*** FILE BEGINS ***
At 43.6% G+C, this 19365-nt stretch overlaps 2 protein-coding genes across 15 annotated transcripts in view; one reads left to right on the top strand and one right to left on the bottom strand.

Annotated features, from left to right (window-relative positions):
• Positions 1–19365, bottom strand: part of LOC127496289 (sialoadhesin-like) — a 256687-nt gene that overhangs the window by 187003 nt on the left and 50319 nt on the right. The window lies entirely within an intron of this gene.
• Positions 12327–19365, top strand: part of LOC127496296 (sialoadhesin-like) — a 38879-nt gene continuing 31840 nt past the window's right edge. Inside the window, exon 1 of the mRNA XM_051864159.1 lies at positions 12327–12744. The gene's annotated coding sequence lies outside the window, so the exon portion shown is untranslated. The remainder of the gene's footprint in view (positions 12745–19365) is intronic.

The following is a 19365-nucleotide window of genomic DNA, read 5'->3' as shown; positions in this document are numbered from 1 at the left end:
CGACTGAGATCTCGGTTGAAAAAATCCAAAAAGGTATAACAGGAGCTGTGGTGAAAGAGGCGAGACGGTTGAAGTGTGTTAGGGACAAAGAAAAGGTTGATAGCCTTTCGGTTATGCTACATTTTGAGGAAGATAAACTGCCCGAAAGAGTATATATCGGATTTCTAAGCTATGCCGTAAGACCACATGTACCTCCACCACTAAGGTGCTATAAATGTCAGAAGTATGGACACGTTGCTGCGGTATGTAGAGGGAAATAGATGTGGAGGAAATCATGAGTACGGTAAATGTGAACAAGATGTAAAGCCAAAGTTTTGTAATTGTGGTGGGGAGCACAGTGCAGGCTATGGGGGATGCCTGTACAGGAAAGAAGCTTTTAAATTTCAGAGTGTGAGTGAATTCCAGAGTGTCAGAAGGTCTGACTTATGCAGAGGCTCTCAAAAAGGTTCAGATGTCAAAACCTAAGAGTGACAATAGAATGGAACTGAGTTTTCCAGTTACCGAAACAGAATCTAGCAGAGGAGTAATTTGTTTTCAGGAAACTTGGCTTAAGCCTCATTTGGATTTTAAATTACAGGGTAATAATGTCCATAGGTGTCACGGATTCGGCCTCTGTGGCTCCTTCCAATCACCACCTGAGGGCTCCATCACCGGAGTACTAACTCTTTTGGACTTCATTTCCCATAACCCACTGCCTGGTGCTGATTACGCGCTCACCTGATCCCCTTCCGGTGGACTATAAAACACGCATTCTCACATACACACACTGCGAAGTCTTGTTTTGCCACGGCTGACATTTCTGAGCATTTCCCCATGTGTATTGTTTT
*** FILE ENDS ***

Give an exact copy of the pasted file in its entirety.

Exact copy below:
At 43.6% G+C, this 19365-nt stretch overlaps 2 protein-coding genes across 15 annotated transcripts in view; one reads left to right on the top strand and one right to left on the bottom strand.

Annotated features, from left to right (window-relative positions):
• Positions 1–19365, bottom strand: part of LOC127496289 (sialoadhesin-like) — a 256687-nt gene that overhangs the window by 187003 nt on the left and 50319 nt on the right. The window lies entirely within an intron of this gene.
• Positions 12327–19365, top strand: part of LOC127496296 (sialoadhesin-like) — a 38879-nt gene continuing 31840 nt past the window's right edge. Inside the window, exon 1 of the mRNA XM_051864159.1 lies at positions 12327–12744. The gene's annotated coding sequence lies outside the window, so the exon portion shown is untranslated. The remainder of the gene's footprint in view (positions 12745–19365) is intronic.

The following is a 19365-nucleotide window of genomic DNA, read 5'->3' as shown; positions in this document are numbered from 1 at the left end:
CGACTGAGATCTCGGTTGAAAAAATCCAAAAAGGTATAACAGGAGCTGTGGTGAAAGAGGCGAGACGGTTGAAGTGTGTTAGGGACAAAGAAAAGGTTGATAGCCTTTCGGTTATGCTACATTTTGAGGAAGATAAACTGCCCGAAAGAGTATATATCGGATTTCTAAGCTATGCCGTAAGACCACATGTACCTCCACCACTAAGGTGCTATAAATGTCAGAAGTATGGACACGTTGCTGCGGTATGTAGAGGGAAATAGATGTGGAGGAAATCATGAGTACGGTAAATGTGAACAAGATGTAAAGCCAAAGTTTTGTAATTGTGGTGGGGAGCACAGTGCAGGCTATGGGGGATGCCTGTACAGGAAAGAAGCTTTTAAATTTCAGAGTGTGAGTGAATTCCAGAGTGTCAGAAGGTCTGACTTATGCAGAGGCTCTCAAAAAGGTTCAGATGTCAAAACCTAAGAGTGACAATAGAATGGAACTGAGTTTTCCAGTTACCGAAACAGAATCTAGCAGAGGAGTAATTTGTTTTCAGGAAACTTGGCTTAAGCCTCATTTGGATTTTAAATTACAGGGTAATAATGTCCATAGGTGTCACGGATTCGGCCTCTGTGGCTCCTTCCAATCACCACCTGAGGGCTCCATCACCGGAGTACTAACTCTTTTGGACTTCATTTCCCATAACCCACTGCCTGGTGCTGATTACGCGCTCACCTGATCCCCTTCCGGTGGACTATAAAACACGCATTCTCACATACACACACTGCGAAGTCTTGTTTTGCCACGGCTGACATTTCTGAGCATTTCCCCATGTGTATTGTTTT